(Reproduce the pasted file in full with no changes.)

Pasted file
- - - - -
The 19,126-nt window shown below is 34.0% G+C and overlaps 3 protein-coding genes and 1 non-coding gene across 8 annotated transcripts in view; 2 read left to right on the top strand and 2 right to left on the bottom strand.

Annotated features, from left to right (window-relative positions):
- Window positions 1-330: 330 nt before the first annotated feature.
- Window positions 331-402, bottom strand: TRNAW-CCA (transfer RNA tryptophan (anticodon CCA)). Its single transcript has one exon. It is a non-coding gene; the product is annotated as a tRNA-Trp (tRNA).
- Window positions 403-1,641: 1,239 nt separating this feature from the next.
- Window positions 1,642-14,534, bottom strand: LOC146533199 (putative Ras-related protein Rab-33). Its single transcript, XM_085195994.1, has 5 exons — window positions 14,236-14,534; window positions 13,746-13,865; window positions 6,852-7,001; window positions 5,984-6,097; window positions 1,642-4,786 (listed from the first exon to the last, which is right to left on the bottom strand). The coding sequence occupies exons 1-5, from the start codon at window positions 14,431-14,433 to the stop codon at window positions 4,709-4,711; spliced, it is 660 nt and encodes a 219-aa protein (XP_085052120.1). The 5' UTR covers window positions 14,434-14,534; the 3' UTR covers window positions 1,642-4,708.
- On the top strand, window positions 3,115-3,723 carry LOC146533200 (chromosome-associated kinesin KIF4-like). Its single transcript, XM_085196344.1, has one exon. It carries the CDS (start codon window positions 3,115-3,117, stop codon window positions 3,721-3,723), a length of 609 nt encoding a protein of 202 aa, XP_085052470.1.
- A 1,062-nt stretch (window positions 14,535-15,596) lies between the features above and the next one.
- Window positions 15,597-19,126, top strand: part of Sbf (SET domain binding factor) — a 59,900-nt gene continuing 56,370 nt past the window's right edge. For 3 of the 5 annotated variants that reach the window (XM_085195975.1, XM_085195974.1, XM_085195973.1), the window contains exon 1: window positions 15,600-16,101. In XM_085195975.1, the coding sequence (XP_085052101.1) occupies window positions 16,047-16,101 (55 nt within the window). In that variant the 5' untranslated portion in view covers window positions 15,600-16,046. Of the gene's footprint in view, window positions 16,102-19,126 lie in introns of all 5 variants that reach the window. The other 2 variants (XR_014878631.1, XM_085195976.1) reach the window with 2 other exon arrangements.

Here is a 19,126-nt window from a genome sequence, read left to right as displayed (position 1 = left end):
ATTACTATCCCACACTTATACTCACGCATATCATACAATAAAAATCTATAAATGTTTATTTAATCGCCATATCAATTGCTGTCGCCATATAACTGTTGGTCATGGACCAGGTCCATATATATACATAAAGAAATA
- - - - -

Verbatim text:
The 19,126-nt window shown below is 34.0% G+C and overlaps 3 protein-coding genes and 1 non-coding gene across 8 annotated transcripts in view; 2 read left to right on the top strand and 2 right to left on the bottom strand.

Annotated features, from left to right (window-relative positions):
- Window positions 1-330: 330 nt before the first annotated feature.
- Window positions 331-402, bottom strand: TRNAW-CCA (transfer RNA tryptophan (anticodon CCA)). Its single transcript has one exon. It is a non-coding gene; the product is annotated as a tRNA-Trp (tRNA).
- Window positions 403-1,641: 1,239 nt separating this feature from the next.
- Window positions 1,642-14,534, bottom strand: LOC146533199 (putative Ras-related protein Rab-33). Its single transcript, XM_085195994.1, has 5 exons — window positions 14,236-14,534; window positions 13,746-13,865; window positions 6,852-7,001; window positions 5,984-6,097; window positions 1,642-4,786 (listed from the first exon to the last, which is right to left on the bottom strand). The coding sequence occupies exons 1-5, from the start codon at window positions 14,431-14,433 to the stop codon at window positions 4,709-4,711; spliced, it is 660 nt and encodes a 219-aa protein (XP_085052120.1). The 5' UTR covers window positions 14,434-14,534; the 3' UTR covers window positions 1,642-4,708.
- On the top strand, window positions 3,115-3,723 carry LOC146533200 (chromosome-associated kinesin KIF4-like). Its single transcript, XM_085196344.1, has one exon. It carries the CDS (start codon window positions 3,115-3,117, stop codon window positions 3,721-3,723), a length of 609 nt encoding a protein of 202 aa, XP_085052470.1.
- A 1,062-nt stretch (window positions 14,535-15,596) lies between the features above and the next one.
- Window positions 15,597-19,126, top strand: part of Sbf (SET domain binding factor) — a 59,900-nt gene continuing 56,370 nt past the window's right edge. For 3 of the 5 annotated variants that reach the window (XM_085195975.1, XM_085195974.1, XM_085195973.1), the window contains exon 1: window positions 15,600-16,101. In XM_085195975.1, the coding sequence (XP_085052101.1) occupies window positions 16,047-16,101 (55 nt within the window). In that variant the 5' untranslated portion in view covers window positions 15,600-16,046. Of the gene's footprint in view, window positions 16,102-19,126 lie in introns of all 5 variants that reach the window. The other 2 variants (XR_014878631.1, XM_085195976.1) reach the window with 2 other exon arrangements.

Here is a 19,126-nt window from a genome sequence, read left to right as displayed (position 1 = left end):
ATTACTATCCCACACTTATACTCACGCATATCATACAATAAAAATCTATAAATGTTTATTTAATCGCCATATCAATTGCTGTCGCCATATAACTGTTGGTCATGGACCAGGTCCATATATATACATAAAGAAATA